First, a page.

These 60Hz 4-phase control signals are also sent from several stations, by land-line, to a central air-traffic control room, where the CRT signals are projected onto a frosted-glass screen depicting a map of the country. Each CRT display is positioned on the map in the position of the receiver station. If an aircraft now transmits on 121.5MHz or 243MHz (the aircraft distress frequencies) then the dancing spots on the screen become lines from each of the receiver station positions. All the lines will converge on the position of the aircraft. It is accurate to a hundred feet or so, anywhere in the country and takes less than a second to see and mark your position.

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I did have a few problems getting my DF system working, but this was more due to the method of construction I used (blob-board and rats-nest), but in the end it worked well and I was able to simply drive directly to a source of interference. Unfortunately I was in Saudi Arabia when I finished it and there were not so many radio amateurs out there!

I must point out that this design was built several years ago and the prototype was one of the casualties of the divorce, but the design was proven. I therefore suggest you regard this project as a starting point for further development, although I do not recall any great deviations from my notes. You will have to find some means of protecting the antennas from moisture and even wind, as well as using a better method of construction than I did, if you want something to survive any length of time.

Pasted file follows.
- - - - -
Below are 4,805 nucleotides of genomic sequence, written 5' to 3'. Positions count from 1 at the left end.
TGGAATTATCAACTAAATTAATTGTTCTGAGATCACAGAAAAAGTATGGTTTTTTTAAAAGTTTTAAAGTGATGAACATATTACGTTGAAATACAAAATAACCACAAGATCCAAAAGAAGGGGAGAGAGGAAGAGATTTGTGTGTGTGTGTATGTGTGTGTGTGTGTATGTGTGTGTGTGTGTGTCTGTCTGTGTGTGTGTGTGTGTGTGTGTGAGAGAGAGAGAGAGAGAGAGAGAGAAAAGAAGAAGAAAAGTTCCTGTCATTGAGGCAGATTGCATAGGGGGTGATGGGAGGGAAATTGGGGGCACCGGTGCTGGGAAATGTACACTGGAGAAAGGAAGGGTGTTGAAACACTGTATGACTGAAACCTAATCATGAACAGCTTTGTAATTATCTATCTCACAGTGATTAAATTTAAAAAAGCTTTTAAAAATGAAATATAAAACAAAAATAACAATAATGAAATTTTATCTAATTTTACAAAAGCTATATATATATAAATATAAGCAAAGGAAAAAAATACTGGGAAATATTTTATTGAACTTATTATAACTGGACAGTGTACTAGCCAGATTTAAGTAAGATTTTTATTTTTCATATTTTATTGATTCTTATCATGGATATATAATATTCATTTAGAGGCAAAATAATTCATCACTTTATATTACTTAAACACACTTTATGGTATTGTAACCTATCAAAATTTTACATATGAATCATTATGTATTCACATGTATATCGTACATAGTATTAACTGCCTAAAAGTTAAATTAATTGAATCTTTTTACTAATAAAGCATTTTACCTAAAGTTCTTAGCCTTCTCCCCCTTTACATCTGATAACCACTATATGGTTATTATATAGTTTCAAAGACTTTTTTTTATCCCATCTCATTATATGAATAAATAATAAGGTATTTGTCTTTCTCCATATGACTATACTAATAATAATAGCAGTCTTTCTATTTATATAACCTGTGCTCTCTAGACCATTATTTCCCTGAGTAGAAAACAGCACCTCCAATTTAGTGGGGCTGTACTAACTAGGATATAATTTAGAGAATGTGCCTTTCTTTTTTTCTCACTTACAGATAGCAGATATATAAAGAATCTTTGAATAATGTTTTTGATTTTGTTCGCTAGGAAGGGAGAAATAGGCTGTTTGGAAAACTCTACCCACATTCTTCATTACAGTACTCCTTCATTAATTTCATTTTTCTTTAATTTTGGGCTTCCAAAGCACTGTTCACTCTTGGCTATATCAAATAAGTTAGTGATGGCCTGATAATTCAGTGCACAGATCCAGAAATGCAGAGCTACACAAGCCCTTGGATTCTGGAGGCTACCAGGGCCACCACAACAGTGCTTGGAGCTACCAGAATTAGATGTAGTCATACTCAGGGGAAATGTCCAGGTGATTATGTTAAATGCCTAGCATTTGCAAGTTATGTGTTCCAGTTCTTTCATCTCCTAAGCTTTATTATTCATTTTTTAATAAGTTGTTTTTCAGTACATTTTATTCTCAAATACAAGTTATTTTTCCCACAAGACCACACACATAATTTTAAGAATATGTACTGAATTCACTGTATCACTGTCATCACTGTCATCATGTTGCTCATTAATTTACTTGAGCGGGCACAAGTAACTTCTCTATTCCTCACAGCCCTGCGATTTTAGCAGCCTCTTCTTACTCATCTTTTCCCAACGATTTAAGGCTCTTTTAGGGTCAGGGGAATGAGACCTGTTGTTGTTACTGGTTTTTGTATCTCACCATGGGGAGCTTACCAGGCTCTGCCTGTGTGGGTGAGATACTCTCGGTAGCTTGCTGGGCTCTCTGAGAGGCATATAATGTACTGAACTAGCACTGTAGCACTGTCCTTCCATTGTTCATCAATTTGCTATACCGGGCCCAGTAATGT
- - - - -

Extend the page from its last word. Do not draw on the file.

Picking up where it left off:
On the car, the antenna was so aligned that a reading 359/000 degrees was directly ahead. For "homebase" use the it is best aligned to North. If you and a friend live close together then you can have one each and cross-reference your bearings to get an exact bearing to an "offending" station. You will see one new reading every 1mS so there are 1000 readings per second, giving the appearance of a continuous display, but there is about 100mS of settling time due to the filter and the receiver AF circuits.

I do remember that I initially tried using a load of "rubber-ducky" antennas I bought in a job-lot, from Lowes "emporium" in Cambridge. The antennas were all slightly different and proved unuseable without modification, which is why I eventually developed the PCB antennas for the purpose.

NOTE: I have got some of the pin numbers wrong, but I will correct those soon.

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Have fun and very best regards from Harry - SM0VPO